Page 2754 - Week 07 - Thursday, 3 July 2008

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firearms licence holders is quite strict and the penalties for noncompliance are quite severe. The use of examples is an important complement to plain English drafting practices and I encourage the responsible agency officers to consider using more examples in future drafting exercises.

I think the provisions dealing with paintball markers are a sensible solution to the problems generated by the current practice of defining them as prohibited firearms. It is appropriate that they be defined as firearms. As anyone who has seen the Eminem movie 8 Mile will attest, paintball markers can be used for all types of mischief. And as anyone who has played paintball can attest, at point blank range they really hurt and, if fired into the face or loaded with noxious substances, they could cause serious or fatal injuries.

I am aware that there are firearms enthusiasts who feel that the provisions of proposed section 4BH are too stringent and could result in people having their weapons taken off them, for reasons that are not logically connected with their holding a firearms licence. I have some sympathy with these concerns. By way of hypothetical example, it seems unfair that someone who is a target pistol enthusiast and who perhaps stores their guns in an armoury at a firing range should automatically lose their licence if they had 10 years ago been subjected to an interim protection order and recently had their drivers licence suspended. But that is the automatic effect of section 4BG (2) (b) (ii).

Another provision that can have a very unfair effect in some situations is the fact that one of the discretionary criteria in section 4BH is whether the licensee has given an undertaking to keep the peace and be of good behaviour in the past 10 years. Of course I am well aware, and agree with most domestic violence workers, that these types of undertakings are usually given in the context of domestic violence disputes where a person—and that is usually a male—has evidenced violent or threatening behaviour which is highly relevant to their unsuitability to hold a firearms licence. In these circumstances, I think the precautionary approach in this bill is very sensible.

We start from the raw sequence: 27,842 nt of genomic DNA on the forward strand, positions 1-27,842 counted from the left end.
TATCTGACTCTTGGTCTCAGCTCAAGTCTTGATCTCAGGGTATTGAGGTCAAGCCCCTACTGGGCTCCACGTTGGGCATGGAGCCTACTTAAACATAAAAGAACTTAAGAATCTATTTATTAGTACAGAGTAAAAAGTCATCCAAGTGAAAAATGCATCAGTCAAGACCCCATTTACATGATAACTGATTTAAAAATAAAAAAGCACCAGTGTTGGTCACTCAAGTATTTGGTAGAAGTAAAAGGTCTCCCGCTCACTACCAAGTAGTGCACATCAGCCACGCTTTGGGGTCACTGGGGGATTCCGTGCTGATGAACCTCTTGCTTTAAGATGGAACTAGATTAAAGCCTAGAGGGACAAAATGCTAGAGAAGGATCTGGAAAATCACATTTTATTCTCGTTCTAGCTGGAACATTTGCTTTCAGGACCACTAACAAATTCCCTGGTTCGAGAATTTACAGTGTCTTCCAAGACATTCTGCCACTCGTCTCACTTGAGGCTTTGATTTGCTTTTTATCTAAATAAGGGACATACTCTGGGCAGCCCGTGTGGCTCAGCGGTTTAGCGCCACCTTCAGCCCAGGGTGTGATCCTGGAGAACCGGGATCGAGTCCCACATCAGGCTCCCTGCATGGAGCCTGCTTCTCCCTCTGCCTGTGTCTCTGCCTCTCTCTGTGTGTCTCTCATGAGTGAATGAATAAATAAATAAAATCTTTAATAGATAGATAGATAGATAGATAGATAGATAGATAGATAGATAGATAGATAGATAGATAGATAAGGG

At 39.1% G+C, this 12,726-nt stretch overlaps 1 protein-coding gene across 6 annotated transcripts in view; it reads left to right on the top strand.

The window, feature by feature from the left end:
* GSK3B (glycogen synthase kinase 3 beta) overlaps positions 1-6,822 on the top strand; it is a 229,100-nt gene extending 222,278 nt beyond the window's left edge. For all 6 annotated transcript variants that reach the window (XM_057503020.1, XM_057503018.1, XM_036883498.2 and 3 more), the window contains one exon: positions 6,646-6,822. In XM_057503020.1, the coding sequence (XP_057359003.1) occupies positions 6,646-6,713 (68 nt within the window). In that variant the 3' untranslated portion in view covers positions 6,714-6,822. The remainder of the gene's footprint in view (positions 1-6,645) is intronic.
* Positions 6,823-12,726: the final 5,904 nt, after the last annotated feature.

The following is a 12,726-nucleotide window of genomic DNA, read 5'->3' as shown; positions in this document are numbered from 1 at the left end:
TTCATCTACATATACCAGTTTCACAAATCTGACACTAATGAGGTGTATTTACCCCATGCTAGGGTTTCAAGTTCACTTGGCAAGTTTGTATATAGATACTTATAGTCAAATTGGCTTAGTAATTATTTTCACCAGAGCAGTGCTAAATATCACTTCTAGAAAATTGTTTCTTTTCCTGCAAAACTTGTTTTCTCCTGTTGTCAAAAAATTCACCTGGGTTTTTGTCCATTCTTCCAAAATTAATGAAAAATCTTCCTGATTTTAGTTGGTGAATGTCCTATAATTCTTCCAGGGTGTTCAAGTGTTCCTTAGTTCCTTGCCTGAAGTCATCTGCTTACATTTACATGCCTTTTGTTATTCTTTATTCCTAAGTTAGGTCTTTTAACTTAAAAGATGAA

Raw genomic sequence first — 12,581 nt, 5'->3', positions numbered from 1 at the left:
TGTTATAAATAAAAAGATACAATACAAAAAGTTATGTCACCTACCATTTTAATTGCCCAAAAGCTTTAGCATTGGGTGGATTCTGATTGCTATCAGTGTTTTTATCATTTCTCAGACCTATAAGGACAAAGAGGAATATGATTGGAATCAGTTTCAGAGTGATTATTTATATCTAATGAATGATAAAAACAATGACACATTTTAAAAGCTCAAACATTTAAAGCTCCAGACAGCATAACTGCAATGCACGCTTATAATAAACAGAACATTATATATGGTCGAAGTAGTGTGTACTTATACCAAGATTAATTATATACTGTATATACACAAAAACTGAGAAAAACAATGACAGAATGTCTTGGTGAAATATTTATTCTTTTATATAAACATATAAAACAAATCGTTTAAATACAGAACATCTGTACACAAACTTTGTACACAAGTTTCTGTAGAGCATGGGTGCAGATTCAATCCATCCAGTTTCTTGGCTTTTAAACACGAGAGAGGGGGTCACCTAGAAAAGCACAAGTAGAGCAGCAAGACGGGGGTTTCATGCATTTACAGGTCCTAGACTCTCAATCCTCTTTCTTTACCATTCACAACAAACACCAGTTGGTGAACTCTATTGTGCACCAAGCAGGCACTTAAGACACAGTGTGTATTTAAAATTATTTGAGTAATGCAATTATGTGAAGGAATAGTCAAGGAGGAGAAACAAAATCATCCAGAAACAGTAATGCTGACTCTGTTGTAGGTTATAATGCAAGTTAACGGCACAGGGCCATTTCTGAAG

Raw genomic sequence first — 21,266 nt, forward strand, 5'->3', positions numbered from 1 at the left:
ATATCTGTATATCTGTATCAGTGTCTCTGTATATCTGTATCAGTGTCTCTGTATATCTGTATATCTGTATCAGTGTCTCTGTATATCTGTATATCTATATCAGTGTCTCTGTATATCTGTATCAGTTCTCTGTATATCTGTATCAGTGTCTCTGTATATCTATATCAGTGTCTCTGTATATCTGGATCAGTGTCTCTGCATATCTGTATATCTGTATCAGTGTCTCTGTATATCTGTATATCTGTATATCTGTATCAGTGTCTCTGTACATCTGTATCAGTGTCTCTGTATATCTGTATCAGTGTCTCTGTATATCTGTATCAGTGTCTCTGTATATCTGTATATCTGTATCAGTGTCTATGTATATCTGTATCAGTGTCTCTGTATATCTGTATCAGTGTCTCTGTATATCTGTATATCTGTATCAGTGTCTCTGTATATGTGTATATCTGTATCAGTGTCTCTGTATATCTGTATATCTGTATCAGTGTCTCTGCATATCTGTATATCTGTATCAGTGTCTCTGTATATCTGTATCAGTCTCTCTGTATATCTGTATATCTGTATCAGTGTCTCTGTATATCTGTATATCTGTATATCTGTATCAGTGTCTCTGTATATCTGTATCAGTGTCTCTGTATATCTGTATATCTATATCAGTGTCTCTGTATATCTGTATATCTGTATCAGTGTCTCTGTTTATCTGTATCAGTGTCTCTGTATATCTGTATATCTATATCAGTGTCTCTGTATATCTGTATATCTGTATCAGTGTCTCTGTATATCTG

However, I am also aware that there are occasions when these undertakings are given because a person wishes to resolve a domestic dispute with minimum fuss and emotional pain and with minimum negative impact on any children involved. My office has heard anecdotally of people who could have successfully resisted giving such an undertaking but who did so willingly because they did not realise that it could count against them holding a firearms licence.

I am not saying that these discretionary factors should not be assessed by the licensing authority and, in these circumstances, the police could be consulted to ascertain the exact circumstances in which the undertaking was made and a contemporary assessment made of its relevance to the licensee holding a firearms licence. It seems excessive to totally remove all elements of procedural fairness by not allowing the licensee to provide evidence that the risk factors are not relevant in their particular circumstances.

Of course these are fraught areas of regulatory control and there are obviously extremely serious potential consequences for failing to recognise danger signals as to

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